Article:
The PGA Tour rolls on to the first full field event of 2021. This week 144 of the best players in the world head to Honolulu for the Sony Open at Waialae Country Club.
Here’s everything there is to know about the Sony Open tournament before placing a single wager on it.
2021 Sony Open Field
30 players who played the Tournament of Champions will hop over to O’ahu to play the Sony Open. Among this group includes Webb Simpson, Patrick Reed, Adam Scott, Hideki Matsuyama, Daniel Berger, Sungjae Im, Colin Morikawa, Viktor Hovland and Harris English. They look to put a bow on the short Hawaiian swing with a quality finish.
Also in the field this week are notable players making their 2021 debuts after strong showings in the fall. Among those players include Emiliano Grillo, Russell Henley, Zach Johnson, and Si Woo Kim. All four hope to carry the good form they had in 2020 into 2021.
For the full field, click here.
The Golf Course
The golf course was designed by Seth Raynor and opened shortly after his death in 1926. Seth Raynor is responsible for some of the most iconic and classic golf courses in the United States. His legendary design portfolio includes the Old White TPC at the Greenbrier, Chicago Golf Club, Fishers Island Golf Club, the Country Club of Charleston, and the Dunes Course at Monterrey Peninsula.
The course was originally 6,600 yards from the championship tees and was heavily influenced by other notable golf courses around the world. Since it’s opening, the course has undergone a lengthening to just over 7,000 yards and a few minor tweaks. Overall, it still has retained most of its charm as a time capsule into golf’s past.
The routing of the golf course is exceptional. There is a great variety of tee-to-green direction hole to hole that keeps a player on their toes. A wide variety of tee-to-green routing makes it a challenge in windy conditions. It forces a player to think their way around the golf course hole to hole. The creative layout of Waialae Country Club is similar to that of the Old White TPC (a fellow Seth Raynor golf course) and Sedgefield Country Club. Both golf courses also mix it up directionally for the players tee-to-green.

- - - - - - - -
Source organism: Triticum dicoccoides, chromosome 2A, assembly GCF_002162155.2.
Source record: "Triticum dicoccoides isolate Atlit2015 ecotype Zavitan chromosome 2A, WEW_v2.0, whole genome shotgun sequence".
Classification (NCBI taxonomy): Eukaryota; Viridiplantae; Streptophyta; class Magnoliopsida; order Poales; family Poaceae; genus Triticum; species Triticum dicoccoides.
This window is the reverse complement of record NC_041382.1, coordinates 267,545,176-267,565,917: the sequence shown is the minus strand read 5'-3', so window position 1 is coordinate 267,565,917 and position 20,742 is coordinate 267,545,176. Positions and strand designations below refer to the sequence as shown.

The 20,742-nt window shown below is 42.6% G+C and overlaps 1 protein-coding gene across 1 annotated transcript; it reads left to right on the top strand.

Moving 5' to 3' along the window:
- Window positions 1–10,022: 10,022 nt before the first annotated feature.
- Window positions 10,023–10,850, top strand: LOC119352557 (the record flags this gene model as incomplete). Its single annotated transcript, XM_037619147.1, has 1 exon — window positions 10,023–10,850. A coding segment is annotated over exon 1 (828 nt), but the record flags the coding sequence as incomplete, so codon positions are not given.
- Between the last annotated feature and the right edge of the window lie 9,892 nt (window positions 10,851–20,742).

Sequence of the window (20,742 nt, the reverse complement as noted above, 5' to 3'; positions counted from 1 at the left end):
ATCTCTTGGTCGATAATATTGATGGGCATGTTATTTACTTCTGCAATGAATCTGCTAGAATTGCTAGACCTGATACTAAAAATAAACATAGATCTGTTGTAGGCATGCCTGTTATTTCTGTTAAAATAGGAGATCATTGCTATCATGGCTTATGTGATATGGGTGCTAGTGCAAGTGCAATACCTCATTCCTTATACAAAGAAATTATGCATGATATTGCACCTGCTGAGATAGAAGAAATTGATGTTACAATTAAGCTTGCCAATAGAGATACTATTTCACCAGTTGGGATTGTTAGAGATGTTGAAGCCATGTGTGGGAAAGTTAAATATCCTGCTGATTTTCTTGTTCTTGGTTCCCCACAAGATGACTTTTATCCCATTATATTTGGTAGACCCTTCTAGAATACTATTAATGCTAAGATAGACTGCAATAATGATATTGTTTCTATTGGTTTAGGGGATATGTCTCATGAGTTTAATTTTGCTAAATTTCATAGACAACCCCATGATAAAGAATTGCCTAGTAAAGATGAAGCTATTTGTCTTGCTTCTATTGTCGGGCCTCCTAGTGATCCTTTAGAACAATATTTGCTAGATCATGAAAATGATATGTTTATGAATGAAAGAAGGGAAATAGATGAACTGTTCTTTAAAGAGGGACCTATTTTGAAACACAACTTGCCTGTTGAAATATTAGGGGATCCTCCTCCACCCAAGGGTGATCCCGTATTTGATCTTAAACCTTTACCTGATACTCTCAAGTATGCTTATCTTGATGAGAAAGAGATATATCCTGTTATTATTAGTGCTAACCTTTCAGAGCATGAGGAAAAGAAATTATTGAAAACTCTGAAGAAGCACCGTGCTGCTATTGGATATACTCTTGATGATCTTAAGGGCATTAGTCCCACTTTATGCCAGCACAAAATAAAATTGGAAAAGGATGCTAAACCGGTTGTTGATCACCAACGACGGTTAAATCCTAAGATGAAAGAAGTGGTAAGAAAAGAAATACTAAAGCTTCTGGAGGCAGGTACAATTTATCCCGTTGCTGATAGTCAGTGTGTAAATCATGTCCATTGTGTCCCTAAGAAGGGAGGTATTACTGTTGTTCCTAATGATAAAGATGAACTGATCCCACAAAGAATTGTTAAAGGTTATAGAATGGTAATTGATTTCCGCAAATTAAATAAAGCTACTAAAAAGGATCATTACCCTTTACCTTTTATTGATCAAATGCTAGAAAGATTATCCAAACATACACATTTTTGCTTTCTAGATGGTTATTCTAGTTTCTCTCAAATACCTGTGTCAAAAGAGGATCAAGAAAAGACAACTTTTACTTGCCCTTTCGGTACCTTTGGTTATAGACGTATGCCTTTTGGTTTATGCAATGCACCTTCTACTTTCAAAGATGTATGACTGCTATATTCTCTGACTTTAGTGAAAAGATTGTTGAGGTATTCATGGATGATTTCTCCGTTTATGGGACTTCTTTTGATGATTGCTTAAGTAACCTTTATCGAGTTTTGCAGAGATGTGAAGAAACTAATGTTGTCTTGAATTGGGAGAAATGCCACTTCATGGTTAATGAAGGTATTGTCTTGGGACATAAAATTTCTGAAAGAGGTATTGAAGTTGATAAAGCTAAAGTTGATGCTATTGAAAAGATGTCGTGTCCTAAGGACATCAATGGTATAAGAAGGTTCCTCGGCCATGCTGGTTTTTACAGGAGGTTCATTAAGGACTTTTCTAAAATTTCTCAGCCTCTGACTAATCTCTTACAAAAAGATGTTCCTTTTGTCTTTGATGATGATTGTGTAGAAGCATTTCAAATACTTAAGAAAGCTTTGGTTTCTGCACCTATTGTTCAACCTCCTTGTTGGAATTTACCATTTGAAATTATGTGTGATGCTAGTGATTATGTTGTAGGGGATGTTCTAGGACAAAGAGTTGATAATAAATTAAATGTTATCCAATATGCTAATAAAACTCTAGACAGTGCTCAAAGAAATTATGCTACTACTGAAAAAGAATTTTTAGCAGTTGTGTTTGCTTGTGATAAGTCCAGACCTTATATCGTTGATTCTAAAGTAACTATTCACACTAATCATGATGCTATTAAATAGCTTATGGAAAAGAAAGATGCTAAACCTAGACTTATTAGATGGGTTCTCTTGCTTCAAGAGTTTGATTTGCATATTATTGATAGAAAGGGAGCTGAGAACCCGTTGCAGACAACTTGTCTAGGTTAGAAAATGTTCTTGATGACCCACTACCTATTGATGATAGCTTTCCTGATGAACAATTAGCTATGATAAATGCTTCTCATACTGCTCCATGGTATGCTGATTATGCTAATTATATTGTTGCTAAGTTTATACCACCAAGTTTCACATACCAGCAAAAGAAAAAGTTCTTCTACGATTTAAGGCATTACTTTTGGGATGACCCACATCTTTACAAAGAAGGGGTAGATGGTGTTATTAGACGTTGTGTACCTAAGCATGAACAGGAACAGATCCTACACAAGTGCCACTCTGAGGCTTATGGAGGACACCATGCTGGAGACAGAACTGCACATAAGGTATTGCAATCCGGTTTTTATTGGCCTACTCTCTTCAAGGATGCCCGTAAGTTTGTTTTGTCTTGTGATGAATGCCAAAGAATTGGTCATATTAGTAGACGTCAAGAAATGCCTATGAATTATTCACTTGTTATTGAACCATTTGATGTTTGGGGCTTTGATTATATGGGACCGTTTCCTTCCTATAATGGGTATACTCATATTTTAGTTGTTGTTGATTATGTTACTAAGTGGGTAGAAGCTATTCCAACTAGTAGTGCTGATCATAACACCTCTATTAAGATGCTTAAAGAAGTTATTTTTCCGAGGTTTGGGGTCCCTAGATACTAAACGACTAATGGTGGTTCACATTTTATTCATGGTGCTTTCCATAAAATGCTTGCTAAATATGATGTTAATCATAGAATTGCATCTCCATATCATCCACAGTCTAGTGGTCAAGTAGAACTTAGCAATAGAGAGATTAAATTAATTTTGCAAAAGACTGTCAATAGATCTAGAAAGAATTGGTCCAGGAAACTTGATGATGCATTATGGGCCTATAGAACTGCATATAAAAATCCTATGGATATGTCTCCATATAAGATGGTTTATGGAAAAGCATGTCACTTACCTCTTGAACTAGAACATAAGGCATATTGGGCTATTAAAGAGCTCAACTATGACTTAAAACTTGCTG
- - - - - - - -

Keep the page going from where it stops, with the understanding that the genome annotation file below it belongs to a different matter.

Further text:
Waialae is a second shot golf course where the angle of approach is more important than distance. The Bermuda greens at Waialae are some of the purest on tour. The greens also have some creative sloping to create some interesting pin positions. It becomes vital to make sure they’re on the correct side of doglegs to go at them. Wind could also be a factor, especially on the second half of the Back Nine that plays closer to the beach.
As mentioned earlier, Seth Raynor borrowed from other classic golf courses when designing Waialae Country Club. One of the more noted design copies is that of the 1st hole, which borrowed from features of the famous 17th at St. Andrews, otherwise known as the Road Hole: